Legal fraternity split over Karnataka 'nataka'

Last Updated : 11 October 2010, 18:40 IST
Last Updated : 11 October 2010, 18:40 IST

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While most agree that the Speaker was in his constitutional right in disqualifying the rebel MLAs, the suspension  of the Independent MLAs from the state Assembly was questionable.

Talking to Deccan Herald, senior Supreme Court advocate Rakesh Dwivedi said there was nothing wrong in the Speaker giving notice to the BJP MLAs as their actions such as submitting letters of withdrawal of support, having their photographs taken with the opposition party leaders, etc, can be sufficient cause for action against them.
However, Dwivedi said, “There is no way the Speaker can disqualify the Independent MLAs who are not bound by any political party.”

He added that the Speaker should have gone for a division in the House instead of merely depending on voice vote. “Even if one member demands the division in the House, it should be granted, the Speaker should not have denied it.”

Another apex court advocate Mohan Katarki raised questions on whether the governor has the constitutional power to rule that the Speaker’s decision was illegal.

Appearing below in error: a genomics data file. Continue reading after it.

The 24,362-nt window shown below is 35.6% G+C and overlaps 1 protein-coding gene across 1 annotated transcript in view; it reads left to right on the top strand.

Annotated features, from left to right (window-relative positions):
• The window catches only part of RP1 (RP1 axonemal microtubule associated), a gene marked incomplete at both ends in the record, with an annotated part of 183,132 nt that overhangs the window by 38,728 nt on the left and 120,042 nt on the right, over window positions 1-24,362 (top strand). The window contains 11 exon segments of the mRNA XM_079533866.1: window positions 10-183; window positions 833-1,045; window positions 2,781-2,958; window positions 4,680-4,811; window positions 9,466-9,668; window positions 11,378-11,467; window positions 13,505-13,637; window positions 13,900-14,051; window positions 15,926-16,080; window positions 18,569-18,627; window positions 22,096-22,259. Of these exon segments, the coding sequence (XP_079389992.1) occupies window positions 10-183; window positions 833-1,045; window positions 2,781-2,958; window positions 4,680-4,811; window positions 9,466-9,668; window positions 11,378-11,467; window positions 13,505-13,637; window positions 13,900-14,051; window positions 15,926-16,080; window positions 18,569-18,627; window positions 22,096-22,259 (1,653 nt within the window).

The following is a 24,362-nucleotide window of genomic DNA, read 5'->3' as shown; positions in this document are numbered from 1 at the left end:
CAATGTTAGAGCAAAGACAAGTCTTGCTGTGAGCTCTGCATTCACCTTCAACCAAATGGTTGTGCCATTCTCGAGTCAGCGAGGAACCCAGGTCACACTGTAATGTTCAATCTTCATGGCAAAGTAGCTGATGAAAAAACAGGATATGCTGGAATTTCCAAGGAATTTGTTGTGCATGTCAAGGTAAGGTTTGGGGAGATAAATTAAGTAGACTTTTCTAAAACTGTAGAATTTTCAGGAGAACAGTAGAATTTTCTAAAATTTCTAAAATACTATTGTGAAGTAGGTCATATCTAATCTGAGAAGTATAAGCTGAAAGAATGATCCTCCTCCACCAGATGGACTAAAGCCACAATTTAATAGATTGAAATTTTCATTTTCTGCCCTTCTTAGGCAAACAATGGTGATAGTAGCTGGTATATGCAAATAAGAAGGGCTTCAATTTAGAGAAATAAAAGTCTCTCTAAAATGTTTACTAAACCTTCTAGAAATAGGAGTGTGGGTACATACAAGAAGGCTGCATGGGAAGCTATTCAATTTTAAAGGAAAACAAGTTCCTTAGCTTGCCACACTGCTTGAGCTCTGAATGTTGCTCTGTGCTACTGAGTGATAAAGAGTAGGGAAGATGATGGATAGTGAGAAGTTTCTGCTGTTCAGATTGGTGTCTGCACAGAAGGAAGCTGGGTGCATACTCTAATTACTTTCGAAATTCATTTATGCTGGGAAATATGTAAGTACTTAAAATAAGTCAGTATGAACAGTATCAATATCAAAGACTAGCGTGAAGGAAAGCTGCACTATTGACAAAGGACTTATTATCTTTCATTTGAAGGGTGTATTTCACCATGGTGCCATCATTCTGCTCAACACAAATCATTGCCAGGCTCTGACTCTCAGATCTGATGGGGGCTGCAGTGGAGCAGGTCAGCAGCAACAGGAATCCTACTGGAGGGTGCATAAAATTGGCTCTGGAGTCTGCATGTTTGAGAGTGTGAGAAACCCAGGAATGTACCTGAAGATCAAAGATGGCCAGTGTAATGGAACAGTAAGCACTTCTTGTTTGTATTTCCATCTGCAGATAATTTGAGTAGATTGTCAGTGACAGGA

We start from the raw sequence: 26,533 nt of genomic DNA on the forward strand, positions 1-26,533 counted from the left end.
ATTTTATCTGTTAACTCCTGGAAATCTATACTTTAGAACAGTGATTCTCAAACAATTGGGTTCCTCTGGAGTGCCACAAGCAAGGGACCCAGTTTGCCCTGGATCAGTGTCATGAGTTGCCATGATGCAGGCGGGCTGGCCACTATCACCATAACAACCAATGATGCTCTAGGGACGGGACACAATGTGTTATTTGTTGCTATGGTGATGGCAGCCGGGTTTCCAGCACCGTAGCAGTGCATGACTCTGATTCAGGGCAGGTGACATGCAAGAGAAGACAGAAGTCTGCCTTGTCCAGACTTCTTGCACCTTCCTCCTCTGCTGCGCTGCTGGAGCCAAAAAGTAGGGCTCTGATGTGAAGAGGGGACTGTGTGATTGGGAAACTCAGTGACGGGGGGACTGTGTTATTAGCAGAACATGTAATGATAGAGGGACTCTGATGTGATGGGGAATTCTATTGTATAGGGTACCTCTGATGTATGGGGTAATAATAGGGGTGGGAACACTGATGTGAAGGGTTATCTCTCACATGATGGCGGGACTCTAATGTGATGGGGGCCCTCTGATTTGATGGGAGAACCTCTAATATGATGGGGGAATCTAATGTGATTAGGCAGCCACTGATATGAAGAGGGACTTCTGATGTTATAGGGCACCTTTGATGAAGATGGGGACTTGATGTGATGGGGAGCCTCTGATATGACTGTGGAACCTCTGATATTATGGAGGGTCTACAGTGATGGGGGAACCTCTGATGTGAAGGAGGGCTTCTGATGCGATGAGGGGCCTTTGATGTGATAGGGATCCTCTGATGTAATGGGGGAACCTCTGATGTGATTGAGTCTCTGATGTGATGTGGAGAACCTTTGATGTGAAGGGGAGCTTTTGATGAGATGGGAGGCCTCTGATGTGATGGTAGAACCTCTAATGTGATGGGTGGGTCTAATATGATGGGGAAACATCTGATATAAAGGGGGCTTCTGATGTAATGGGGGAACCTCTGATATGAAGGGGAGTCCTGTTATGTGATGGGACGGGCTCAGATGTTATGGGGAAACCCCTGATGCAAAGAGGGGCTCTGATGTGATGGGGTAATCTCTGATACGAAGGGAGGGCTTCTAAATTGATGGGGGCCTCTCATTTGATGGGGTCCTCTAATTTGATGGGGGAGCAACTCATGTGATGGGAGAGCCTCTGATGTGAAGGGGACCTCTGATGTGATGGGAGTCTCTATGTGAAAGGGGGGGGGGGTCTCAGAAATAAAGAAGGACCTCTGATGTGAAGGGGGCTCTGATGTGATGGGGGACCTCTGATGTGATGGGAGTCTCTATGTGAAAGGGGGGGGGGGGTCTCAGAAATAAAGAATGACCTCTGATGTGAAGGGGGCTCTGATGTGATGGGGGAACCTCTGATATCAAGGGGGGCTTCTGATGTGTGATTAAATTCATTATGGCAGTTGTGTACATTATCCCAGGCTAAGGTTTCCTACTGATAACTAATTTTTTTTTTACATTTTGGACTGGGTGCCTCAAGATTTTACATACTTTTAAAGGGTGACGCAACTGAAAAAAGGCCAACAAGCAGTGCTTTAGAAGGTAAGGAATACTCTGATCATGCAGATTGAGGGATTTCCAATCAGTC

“Whether the ruling of the Speaker is right or wrong, it is for the High Court or the Supreme Court to decide,” Katarki said, adding that “the entire strategy of the rebel MLAs failed because they did not understand the key role of the Speaker under the 10th Schedule of the Constitution.”
On the matter of President’s rule in the state, a senior lawyer, who is also a constitutional expert, said the governor does not have the power to issue directions to the Speaker nor has the power to recommend President’s rule under the present circumstances.

“The Speaker has quasi-judicial authority and his actions on proceedings and conduct of the House cannot be questioned. However, disqualification can be challenged,” he said, while declining to be identified.

On the governor’s report to the Centre recommending President’s rule, he said, the former’s powers here were doubtful as the chief minister has won the trust vote under the directions of the governor and technically the government of the day has survived.
However, replying to a question whether the governor can call for a second trust vote in a short period if the court decides against the disqualification of the MLAs, he replied in positive.

“The governor can call for a trust vote provided the legal picture changes and if the Opposition demands it.”

Published 11 October 2010, 18:40 IST

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